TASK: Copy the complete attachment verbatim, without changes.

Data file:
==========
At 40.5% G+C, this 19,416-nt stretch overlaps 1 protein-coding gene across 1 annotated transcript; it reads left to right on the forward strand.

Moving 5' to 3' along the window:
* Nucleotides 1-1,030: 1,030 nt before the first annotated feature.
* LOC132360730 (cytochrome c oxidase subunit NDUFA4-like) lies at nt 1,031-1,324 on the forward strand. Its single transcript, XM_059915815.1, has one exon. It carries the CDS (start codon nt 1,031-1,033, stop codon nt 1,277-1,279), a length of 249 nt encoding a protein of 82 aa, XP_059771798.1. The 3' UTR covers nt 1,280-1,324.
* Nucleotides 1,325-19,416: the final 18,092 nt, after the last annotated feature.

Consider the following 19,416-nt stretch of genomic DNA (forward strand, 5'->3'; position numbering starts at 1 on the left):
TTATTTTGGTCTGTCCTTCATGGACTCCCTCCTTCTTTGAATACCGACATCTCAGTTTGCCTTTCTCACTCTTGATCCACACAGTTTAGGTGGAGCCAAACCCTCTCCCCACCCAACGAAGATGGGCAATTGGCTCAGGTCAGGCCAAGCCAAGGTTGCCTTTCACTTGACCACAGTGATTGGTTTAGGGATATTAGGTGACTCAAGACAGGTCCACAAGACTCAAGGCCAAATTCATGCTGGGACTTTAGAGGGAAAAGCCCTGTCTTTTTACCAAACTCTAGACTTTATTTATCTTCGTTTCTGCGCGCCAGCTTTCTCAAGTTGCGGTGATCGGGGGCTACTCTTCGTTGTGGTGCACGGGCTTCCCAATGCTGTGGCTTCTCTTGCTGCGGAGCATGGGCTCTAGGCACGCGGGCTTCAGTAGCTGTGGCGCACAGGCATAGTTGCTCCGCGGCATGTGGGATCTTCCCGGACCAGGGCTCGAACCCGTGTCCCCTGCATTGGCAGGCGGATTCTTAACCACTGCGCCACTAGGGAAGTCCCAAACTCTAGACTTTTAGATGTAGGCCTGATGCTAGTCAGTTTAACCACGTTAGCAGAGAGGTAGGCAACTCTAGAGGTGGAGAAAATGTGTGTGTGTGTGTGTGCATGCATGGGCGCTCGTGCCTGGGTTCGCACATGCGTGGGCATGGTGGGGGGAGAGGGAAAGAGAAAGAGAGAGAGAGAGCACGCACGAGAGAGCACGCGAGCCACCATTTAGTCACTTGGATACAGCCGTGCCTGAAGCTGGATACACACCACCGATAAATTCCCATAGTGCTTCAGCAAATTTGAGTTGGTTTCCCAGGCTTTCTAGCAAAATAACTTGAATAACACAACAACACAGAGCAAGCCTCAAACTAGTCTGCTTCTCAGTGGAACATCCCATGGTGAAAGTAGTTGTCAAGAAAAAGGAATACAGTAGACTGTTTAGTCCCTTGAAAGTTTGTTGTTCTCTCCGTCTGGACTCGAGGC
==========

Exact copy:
At 40.5% G+C, this 19,416-nt stretch overlaps 1 protein-coding gene across 1 annotated transcript; it reads left to right on the forward strand.

Moving 5' to 3' along the window:
* Nucleotides 1-1,030: 1,030 nt before the first annotated feature.
* LOC132360730 (cytochrome c oxidase subunit NDUFA4-like) lies at nt 1,031-1,324 on the forward strand. Its single transcript, XM_059915815.1, has one exon. It carries the CDS (start codon nt 1,031-1,033, stop codon nt 1,277-1,279), a length of 249 nt encoding a protein of 82 aa, XP_059771798.1. The 3' UTR covers nt 1,280-1,324.
* Nucleotides 1,325-19,416: the final 18,092 nt, after the last annotated feature.

Consider the following 19,416-nt stretch of genomic DNA (forward strand, 5'->3'; position numbering starts at 1 on the left):
TTATTTTGGTCTGTCCTTCATGGACTCCCTCCTTCTTTGAATACCGACATCTCAGTTTGCCTTTCTCACTCTTGATCCACACAGTTTAGGTGGAGCCAAACCCTCTCCCCACCCAACGAAGATGGGCAATTGGCTCAGGTCAGGCCAAGCCAAGGTTGCCTTTCACTTGACCACAGTGATTGGTTTAGGGATATTAGGTGACTCAAGACAGGTCCACAAGACTCAAGGCCAAATTCATGCTGGGACTTTAGAGGGAAAAGCCCTGTCTTTTTACCAAACTCTAGACTTTATTTATCTTCGTTTCTGCGCGCCAGCTTTCTCAAGTTGCGGTGATCGGGGGCTACTCTTCGTTGTGGTGCACGGGCTTCCCAATGCTGTGGCTTCTCTTGCTGCGGAGCATGGGCTCTAGGCACGCGGGCTTCAGTAGCTGTGGCGCACAGGCATAGTTGCTCCGCGGCATGTGGGATCTTCCCGGACCAGGGCTCGAACCCGTGTCCCCTGCATTGGCAGGCGGATTCTTAACCACTGCGCCACTAGGGAAGTCCCAAACTCTAGACTTTTAGATGTAGGCCTGATGCTAGTCAGTTTAACCACGTTAGCAGAGAGGTAGGCAACTCTAGAGGTGGAGAAAATGTGTGTGTGTGTGTGTGCATGCATGGGCGCTCGTGCCTGGGTTCGCACATGCGTGGGCATGGTGGGGGGAGAGGGAAAGAGAAAGAGAGAGAGAGAGCACGCACGAGAGAGCACGCGAGCCACCATTTAGTCACTTGGATACAGCCGTGCCTGAAGCTGGATACACACCACCGATAAATTCCCATAGTGCTTCAGCAAATTTGAGTTGGTTTCCCAGGCTTTCTAGCAAAATAACTTGAATAACACAACAACACAGAGCAAGCCTCAAACTAGTCTGCTTCTCAGTGGAACATCCCATGGTGAAAGTAGTTGTCAAGAAAAAGGAATACAGTAGACTGTTTAGTCCCTTGAAAGTTTGTTGTTCTCTCCGTCTGGACTCGAGGC